There have been flares of anti-Americanism in Korean history, but most were short-lived and targeted specific American entities. Anger in the 1980s was directed at the U.S. government for siding with Korea’s military dictator and helping him suppress peaceful protests for democracy. In 2002, it was directed at armed forces stationed in the country, after a U.S. military vehicle accidentally killed two schoolgirls. And in 2008, Koreans shunned the U.S. beef market—and criticized President Lee Myung-Bak—after Korea announced it would resume imports of U.S. beef despite concerns of mad cow disease. This time around, though, the criticism is both broader and more fundamental: Koreans are beginning to doubt the very idea of America as a beacon of prosperity and progress, as well as its standing as a global superpower.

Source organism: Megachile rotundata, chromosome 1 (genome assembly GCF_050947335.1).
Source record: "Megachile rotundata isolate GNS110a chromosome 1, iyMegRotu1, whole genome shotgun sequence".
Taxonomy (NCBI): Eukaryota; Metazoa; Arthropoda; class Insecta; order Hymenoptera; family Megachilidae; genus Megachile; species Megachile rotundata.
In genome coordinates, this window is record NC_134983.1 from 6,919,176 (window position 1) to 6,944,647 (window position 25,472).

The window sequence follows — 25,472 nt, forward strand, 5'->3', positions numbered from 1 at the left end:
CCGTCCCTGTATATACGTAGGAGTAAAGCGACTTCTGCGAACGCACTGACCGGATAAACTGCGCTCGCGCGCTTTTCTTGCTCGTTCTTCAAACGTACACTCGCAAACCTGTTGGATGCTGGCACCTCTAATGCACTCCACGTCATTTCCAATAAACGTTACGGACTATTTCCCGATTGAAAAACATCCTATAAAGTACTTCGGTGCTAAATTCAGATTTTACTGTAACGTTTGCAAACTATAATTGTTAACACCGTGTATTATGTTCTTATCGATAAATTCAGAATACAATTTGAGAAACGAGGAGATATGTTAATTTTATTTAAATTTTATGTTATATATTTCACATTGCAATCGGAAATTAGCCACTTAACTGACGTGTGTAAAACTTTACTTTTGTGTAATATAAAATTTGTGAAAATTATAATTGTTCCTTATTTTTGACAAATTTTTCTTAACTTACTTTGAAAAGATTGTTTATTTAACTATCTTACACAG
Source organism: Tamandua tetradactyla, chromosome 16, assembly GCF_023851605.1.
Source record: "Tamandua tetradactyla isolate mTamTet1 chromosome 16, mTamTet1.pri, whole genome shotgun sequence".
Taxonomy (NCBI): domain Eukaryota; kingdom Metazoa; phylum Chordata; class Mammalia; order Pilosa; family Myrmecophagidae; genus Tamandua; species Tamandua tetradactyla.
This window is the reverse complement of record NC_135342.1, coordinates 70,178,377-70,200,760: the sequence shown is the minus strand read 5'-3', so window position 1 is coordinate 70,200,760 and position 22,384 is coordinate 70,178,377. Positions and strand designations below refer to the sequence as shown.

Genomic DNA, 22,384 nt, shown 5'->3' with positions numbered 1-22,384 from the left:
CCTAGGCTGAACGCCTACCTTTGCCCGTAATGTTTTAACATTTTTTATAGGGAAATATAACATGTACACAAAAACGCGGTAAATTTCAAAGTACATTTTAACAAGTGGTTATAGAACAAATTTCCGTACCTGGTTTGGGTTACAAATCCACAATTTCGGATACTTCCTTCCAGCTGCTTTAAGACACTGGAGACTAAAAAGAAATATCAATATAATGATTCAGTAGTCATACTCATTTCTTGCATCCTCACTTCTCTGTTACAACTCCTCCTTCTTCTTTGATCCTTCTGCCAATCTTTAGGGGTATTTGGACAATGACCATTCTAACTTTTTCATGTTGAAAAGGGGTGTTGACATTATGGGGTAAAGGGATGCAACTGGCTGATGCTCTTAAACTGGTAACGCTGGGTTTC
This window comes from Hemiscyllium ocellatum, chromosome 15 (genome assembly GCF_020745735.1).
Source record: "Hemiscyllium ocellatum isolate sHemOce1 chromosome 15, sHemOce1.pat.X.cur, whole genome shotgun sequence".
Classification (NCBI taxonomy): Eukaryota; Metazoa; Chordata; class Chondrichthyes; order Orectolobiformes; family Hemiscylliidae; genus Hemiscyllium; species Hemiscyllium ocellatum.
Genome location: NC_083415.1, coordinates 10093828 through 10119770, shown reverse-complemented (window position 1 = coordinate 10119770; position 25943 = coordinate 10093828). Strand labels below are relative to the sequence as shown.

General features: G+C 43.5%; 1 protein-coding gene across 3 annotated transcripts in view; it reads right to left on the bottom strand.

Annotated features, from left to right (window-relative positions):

Some of that questioning began with Trump, whom many Koreans saw as a shocking U.S. presidential choice who bulldozed democratic norms and sowed division. It didn’t help, either, that he also often let loose on longtime U.S. allies, including Korea. He demanded a 49 percent increase in South Korea’s contribution to their shared defense costs, hiking the price up to $1.3 billion; he’s strained the economic relationship by demanding new amendments to trade deals; he even bashed the Academy for awarding Korean film “Parasite” Best Picture. As a result, Koreans’ confidence in Trump sits at just 17 percent.

But disappointment in the U.S. has peaked this year, particularly as Korea has been praised for its pandemic management while the United States maintains the highest number of Covid-19 deaths in the world. Following strict contact tracing, universal mask wearing and transparent communication from the government, Korea currently has seen about 35,000 cases of the virus and experiences less than five Covid-19 deaths a day. In response to the two countries’ diverging paths, favorability of the U.S. in Korea has dropped from 80 percent in 2018 to 59 percent in 2020, according to Pew Research Center.